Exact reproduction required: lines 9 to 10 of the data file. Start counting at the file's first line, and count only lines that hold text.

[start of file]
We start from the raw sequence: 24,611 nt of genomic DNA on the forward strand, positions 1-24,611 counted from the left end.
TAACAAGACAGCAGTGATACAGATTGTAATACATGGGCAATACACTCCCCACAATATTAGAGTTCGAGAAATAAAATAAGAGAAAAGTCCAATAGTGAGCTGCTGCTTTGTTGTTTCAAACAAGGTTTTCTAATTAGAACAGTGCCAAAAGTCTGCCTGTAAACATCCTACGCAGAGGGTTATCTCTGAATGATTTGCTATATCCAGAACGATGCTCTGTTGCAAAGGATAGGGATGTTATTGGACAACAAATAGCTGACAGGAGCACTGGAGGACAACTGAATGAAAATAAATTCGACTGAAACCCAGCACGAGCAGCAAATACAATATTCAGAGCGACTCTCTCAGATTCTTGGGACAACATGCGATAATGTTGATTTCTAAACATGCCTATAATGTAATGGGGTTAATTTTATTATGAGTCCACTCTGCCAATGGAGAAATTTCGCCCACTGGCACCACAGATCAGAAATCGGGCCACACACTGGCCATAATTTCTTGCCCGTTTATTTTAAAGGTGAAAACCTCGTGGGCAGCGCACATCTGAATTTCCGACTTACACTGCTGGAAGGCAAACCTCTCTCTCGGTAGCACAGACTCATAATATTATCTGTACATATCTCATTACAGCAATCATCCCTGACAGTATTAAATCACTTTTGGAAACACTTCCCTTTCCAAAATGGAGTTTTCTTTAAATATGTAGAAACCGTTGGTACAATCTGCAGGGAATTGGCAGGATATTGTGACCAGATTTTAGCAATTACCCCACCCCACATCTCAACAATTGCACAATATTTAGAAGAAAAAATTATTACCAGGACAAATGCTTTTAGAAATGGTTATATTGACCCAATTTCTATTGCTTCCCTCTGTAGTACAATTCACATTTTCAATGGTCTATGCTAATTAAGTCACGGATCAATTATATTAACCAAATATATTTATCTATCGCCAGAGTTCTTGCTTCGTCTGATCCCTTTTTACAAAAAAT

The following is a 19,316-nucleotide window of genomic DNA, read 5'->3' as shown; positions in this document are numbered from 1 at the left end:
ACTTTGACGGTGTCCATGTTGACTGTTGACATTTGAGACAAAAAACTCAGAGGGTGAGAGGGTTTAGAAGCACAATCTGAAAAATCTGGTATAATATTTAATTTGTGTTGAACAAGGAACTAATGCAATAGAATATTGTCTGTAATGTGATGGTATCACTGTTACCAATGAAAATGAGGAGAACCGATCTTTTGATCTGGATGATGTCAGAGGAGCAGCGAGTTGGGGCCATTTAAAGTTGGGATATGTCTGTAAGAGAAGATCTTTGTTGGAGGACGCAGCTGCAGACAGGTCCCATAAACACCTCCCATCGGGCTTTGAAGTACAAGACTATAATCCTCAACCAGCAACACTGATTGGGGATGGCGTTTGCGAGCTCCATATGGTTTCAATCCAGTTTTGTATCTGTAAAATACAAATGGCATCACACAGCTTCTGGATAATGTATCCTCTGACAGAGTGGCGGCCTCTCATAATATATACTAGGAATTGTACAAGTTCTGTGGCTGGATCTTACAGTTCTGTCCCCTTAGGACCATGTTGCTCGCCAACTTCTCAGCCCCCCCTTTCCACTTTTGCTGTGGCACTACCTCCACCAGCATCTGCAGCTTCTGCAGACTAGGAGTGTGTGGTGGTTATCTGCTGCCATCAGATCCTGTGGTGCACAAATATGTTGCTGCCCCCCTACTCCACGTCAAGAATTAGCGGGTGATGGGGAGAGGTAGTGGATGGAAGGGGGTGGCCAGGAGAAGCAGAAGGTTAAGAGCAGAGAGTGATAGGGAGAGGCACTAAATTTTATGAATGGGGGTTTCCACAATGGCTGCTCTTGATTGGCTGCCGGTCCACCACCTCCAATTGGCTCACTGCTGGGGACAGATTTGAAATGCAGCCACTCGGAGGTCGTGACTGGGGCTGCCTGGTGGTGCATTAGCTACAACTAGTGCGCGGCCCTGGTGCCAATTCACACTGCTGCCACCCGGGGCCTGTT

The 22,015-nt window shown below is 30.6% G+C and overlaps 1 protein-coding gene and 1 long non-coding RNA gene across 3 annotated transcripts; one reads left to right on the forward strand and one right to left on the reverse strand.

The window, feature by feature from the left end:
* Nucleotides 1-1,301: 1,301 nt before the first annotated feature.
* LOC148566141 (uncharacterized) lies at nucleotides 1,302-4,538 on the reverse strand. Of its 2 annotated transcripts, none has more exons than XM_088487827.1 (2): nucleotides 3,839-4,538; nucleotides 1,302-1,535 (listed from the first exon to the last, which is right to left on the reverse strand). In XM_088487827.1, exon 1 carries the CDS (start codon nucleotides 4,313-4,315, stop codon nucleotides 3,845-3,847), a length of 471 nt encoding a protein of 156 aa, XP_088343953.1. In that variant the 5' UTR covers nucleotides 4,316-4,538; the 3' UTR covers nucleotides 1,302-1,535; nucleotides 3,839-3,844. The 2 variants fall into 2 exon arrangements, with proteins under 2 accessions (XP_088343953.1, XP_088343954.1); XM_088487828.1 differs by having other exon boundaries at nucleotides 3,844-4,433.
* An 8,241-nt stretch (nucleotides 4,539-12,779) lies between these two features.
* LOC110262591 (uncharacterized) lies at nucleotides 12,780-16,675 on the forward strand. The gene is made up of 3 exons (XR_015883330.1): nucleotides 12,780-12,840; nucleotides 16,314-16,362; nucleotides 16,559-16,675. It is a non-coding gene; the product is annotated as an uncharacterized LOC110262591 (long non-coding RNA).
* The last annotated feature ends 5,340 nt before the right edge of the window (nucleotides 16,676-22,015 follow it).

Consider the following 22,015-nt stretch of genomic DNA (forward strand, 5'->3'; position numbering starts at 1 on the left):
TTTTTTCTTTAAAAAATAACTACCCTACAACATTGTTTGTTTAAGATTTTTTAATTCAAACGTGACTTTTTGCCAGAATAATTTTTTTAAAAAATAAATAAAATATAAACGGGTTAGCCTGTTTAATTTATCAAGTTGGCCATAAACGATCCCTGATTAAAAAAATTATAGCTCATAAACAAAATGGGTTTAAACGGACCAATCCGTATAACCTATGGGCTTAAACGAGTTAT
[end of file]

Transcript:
* An 8,241-nt stretch (nucleotides 4,539-12,779) lies between these two features.
* LOC110262591 (uncharacterized) lies at nucleotides 12,780-16,675 on the forward strand. The gene is made up of 3 exons (XR_015883330.1): nucleotides 12,780-12,840; nucleotides 16,314-16,362; nucleotides 16,559-16,675. It is a non-coding gene; the product is annotated as an uncharacterized LOC110262591 (long non-coding RNA).